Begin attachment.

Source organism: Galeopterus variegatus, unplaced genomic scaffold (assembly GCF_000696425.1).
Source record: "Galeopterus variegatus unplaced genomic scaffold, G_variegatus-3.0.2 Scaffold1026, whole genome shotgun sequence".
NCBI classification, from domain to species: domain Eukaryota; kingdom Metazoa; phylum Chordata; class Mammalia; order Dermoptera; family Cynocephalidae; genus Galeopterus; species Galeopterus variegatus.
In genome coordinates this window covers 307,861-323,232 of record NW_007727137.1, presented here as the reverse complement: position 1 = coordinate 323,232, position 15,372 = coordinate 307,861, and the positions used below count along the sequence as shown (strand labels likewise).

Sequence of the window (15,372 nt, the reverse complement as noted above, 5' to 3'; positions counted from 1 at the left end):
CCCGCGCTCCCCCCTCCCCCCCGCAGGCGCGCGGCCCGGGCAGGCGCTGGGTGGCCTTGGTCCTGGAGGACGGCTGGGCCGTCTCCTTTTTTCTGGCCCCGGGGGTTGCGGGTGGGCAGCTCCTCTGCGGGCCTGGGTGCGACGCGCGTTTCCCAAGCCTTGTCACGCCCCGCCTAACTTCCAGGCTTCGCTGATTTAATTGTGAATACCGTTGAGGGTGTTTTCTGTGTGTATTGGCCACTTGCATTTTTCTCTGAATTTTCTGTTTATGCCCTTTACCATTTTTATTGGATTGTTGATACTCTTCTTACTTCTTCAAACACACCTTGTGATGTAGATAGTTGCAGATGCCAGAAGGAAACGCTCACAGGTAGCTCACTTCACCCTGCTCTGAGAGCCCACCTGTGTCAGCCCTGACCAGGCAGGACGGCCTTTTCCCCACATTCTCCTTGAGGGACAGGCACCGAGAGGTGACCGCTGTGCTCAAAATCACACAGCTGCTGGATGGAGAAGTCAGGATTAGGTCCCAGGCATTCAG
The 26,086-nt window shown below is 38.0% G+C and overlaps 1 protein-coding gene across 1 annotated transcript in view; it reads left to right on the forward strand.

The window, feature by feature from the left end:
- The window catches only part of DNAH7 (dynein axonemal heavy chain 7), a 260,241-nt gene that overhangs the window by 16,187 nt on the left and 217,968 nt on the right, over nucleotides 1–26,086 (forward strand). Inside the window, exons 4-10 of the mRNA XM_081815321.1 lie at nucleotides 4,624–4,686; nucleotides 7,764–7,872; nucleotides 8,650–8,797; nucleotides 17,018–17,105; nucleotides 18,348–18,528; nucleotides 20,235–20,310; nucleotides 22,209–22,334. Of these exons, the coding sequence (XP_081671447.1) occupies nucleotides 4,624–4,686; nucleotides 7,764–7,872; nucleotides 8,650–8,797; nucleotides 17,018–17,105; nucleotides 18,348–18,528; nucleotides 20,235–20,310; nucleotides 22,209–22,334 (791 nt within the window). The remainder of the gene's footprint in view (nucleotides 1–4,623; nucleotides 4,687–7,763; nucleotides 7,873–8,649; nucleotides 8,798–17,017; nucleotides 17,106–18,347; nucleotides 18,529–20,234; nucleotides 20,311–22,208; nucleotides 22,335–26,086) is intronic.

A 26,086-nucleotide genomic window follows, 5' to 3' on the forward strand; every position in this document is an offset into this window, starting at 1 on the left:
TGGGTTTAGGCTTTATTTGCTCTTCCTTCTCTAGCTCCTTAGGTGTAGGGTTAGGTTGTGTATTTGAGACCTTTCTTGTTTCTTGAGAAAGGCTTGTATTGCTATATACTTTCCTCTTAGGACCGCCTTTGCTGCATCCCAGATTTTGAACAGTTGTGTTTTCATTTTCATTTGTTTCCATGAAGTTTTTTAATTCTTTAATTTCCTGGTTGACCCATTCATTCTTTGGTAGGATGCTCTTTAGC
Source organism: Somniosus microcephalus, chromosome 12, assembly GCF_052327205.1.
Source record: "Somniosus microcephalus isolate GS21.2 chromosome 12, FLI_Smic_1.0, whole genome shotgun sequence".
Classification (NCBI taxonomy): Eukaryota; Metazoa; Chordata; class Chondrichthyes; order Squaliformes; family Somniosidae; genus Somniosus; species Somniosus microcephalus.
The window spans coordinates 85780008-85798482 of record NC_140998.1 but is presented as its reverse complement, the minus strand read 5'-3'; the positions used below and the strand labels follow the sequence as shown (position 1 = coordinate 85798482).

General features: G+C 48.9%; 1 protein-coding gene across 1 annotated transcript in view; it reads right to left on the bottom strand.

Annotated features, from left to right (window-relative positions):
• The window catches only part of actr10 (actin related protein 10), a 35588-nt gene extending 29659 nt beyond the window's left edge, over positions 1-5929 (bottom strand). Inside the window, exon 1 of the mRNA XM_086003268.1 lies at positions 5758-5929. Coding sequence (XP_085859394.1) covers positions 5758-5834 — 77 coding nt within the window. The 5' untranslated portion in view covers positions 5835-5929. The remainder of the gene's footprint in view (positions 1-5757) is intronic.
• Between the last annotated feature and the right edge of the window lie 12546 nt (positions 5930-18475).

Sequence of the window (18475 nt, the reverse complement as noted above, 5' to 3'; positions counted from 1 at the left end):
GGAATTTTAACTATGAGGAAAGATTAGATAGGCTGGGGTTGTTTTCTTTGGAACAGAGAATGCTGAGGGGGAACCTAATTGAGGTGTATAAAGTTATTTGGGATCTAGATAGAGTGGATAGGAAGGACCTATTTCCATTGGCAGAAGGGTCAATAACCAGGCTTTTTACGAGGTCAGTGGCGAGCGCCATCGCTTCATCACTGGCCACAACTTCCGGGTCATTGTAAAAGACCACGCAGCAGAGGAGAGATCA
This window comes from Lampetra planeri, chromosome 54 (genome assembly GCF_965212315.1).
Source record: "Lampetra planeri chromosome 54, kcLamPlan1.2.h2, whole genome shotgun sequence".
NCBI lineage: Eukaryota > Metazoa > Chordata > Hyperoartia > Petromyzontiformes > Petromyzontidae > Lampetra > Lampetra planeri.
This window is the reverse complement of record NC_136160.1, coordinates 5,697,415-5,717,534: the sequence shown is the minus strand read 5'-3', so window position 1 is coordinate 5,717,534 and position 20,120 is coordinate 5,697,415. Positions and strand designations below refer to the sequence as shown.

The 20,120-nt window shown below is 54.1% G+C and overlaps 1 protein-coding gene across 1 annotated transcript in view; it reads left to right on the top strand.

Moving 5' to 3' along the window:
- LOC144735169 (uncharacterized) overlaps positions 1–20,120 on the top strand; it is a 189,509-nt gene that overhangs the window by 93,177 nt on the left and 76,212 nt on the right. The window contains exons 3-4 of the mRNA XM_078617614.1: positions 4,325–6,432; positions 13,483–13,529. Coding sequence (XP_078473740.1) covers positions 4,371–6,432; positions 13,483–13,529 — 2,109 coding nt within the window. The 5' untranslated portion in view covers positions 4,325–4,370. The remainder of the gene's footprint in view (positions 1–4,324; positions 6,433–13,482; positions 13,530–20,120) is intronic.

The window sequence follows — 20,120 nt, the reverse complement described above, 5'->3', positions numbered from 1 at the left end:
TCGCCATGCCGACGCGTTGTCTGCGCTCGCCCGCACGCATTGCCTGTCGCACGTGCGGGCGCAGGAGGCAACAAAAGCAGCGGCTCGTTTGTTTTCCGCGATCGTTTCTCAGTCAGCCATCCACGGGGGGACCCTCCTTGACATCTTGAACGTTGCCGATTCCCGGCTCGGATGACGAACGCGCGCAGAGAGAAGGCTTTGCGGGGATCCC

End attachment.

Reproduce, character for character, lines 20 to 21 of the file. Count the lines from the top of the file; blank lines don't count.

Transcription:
Sequence of the window (18475 nt, the reverse complement as noted above, 5' to 3'; positions counted from 1 at the left end):
GGAATTTTAACTATGAGGAAAGATTAGATAGGCTGGGGTTGTTTTCTTTGGAACAGAGAATGCTGAGGGGGAACCTAATTGAGGTGTATAAAGTTATTTGGGATCTAGATAGAGTGGATAGGAAGGACCTATTTCCATTGGCAGAAGGGTCAATAACCAGGCTTTTTACGAGGTCAGTGGCGAGCGCCATCGCTTCATCACTGGCCACAACTTCCGGGTCATTGTAAAAGACCACGCAGCAGAGGAGAGATCA